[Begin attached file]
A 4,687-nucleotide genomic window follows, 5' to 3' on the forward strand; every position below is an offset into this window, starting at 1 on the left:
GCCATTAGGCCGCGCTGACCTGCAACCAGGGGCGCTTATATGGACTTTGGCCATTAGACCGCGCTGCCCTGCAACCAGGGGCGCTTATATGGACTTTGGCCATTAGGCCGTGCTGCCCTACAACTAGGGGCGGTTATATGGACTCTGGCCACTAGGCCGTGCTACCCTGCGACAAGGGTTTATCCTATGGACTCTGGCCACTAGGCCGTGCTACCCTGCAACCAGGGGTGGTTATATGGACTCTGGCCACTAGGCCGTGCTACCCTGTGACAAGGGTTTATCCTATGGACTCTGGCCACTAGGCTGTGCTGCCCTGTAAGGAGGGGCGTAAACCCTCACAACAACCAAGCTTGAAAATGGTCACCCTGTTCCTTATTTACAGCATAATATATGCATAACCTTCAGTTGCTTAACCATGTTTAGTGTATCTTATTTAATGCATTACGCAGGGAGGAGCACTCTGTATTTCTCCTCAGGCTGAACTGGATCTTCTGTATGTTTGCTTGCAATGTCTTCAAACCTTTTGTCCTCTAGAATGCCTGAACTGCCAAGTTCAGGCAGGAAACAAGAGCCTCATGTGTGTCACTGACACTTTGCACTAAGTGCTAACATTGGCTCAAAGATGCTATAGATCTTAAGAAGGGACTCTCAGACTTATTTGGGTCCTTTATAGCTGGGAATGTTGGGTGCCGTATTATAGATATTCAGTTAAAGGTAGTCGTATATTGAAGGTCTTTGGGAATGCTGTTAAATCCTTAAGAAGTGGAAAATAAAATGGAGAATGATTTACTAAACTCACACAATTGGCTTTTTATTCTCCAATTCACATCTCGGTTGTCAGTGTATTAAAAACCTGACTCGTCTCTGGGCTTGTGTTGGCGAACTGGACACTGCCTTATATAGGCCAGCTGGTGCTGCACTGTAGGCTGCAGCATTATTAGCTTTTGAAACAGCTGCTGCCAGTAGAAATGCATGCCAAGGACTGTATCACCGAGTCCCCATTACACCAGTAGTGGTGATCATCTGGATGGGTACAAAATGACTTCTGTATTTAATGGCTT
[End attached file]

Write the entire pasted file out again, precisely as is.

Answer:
A 4,687-nucleotide genomic window follows, 5' to 3' on the forward strand; every position below is an offset into this window, starting at 1 on the left:
GCCATTAGGCCGCGCTGACCTGCAACCAGGGGCGCTTATATGGACTTTGGCCATTAGACCGCGCTGCCCTGCAACCAGGGGCGCTTATATGGACTTTGGCCATTAGGCCGTGCTGCCCTACAACTAGGGGCGGTTATATGGACTCTGGCCACTAGGCCGTGCTACCCTGCGACAAGGGTTTATCCTATGGACTCTGGCCACTAGGCCGTGCTACCCTGCAACCAGGGGTGGTTATATGGACTCTGGCCACTAGGCCGTGCTACCCTGTGACAAGGGTTTATCCTATGGACTCTGGCCACTAGGCTGTGCTGCCCTGTAAGGAGGGGCGTAAACCCTCACAACAACCAAGCTTGAAAATGGTCACCCTGTTCCTTATTTACAGCATAATATATGCATAACCTTCAGTTGCTTAACCATGTTTAGTGTATCTTATTTAATGCATTACGCAGGGAGGAGCACTCTGTATTTCTCCTCAGGCTGAACTGGATCTTCTGTATGTTTGCTTGCAATGTCTTCAAACCTTTTGTCCTCTAGAATGCCTGAACTGCCAAGTTCAGGCAGGAAACAAGAGCCTCATGTGTGTCACTGACACTTTGCACTAAGTGCTAACATTGGCTCAAAGATGCTATAGATCTTAAGAAGGGACTCTCAGACTTATTTGGGTCCTTTATAGCTGGGAATGTTGGGTGCCGTATTATAGATATTCAGTTAAAGGTAGTCGTATATTGAAGGTCTTTGGGAATGCTGTTAAATCCTTAAGAAGTGGAAAATAAAATGGAGAATGATTTACTAAACTCACACAATTGGCTTTTTATTCTCCAATTCACATCTCGGTTGTCAGTGTATTAAAAACCTGACTCGTCTCTGGGCTTGTGTTGGCGAACTGGACACTGCCTTATATAGGCCAGCTGGTGCTGCACTGTAGGCTGCAGCATTATTAGCTTTTGAAACAGCTGCTGCCAGTAGAAATGCATGCCAAGGACTGTATCACCGAGTCCCCATTACACCAGTAGTGGTGATCATCTGGATGGGTACAAAATGACTTCTGTATTTAATGGCTT